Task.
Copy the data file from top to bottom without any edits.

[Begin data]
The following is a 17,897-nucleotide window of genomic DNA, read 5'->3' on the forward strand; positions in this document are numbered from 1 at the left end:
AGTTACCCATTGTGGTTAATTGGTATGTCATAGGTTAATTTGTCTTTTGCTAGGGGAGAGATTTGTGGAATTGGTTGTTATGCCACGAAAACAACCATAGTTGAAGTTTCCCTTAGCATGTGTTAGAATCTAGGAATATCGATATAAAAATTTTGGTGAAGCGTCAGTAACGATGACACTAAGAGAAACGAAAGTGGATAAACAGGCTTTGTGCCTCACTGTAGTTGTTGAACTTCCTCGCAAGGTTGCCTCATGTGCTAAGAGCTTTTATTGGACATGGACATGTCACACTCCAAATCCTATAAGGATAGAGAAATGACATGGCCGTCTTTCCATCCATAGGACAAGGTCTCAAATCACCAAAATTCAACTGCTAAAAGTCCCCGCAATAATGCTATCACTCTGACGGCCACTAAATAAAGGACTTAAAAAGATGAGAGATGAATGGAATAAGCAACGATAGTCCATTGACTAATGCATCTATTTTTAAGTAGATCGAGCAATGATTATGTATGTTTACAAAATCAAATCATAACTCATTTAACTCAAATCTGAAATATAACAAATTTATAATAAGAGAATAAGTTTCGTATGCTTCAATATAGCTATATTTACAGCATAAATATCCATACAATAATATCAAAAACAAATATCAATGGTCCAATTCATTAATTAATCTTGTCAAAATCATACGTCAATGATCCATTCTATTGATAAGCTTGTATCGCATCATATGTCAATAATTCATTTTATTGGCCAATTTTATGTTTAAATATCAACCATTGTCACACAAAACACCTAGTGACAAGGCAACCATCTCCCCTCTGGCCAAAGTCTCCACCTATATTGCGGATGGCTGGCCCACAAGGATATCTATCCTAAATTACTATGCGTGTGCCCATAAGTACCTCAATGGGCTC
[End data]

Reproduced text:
The following is a 17,897-nucleotide window of genomic DNA, read 5'->3' on the forward strand; positions in this document are numbered from 1 at the left end:
AGTTACCCATTGTGGTTAATTGGTATGTCATAGGTTAATTTGTCTTTTGCTAGGGGAGAGATTTGTGGAATTGGTTGTTATGCCACGAAAACAACCATAGTTGAAGTTTCCCTTAGCATGTGTTAGAATCTAGGAATATCGATATAAAAATTTTGGTGAAGCGTCAGTAACGATGACACTAAGAGAAACGAAAGTGGATAAACAGGCTTTGTGCCTCACTGTAGTTGTTGAACTTCCTCGCAAGGTTGCCTCATGTGCTAAGAGCTTTTATTGGACATGGACATGTCACACTCCAAATCCTATAAGGATAGAGAAATGACATGGCCGTCTTTCCATCCATAGGACAAGGTCTCAAATCACCAAAATTCAACTGCTAAAAGTCCCCGCAATAATGCTATCACTCTGACGGCCACTAAATAAAGGACTTAAAAAGATGAGAGATGAATGGAATAAGCAACGATAGTCCATTGACTAATGCATCTATTTTTAAGTAGATCGAGCAATGATTATGTATGTTTACAAAATCAAATCATAACTCATTTAACTCAAATCTGAAATATAACAAATTTATAATAAGAGAATAAGTTTCGTATGCTTCAATATAGCTATATTTACAGCATAAATATCCATACAATAATATCAAAAACAAATATCAATGGTCCAATTCATTAATTAATCTTGTCAAAATCATACGTCAATGATCCATTCTATTGATAAGCTTGTATCGCATCATATGTCAATAATTCATTTTATTGGCCAATTTTATGTTTAAATATCAACCATTGTCACACAAAACACCTAGTGACAAGGCAACCATCTCCCCTCTGGCCAAAGTCTCCACCTATATTGCGGATGGCTGGCCCACAAGGATATCTATCCTAAATTACTATGCGTGTGCCCATAAGTACCTCAATGGGCTC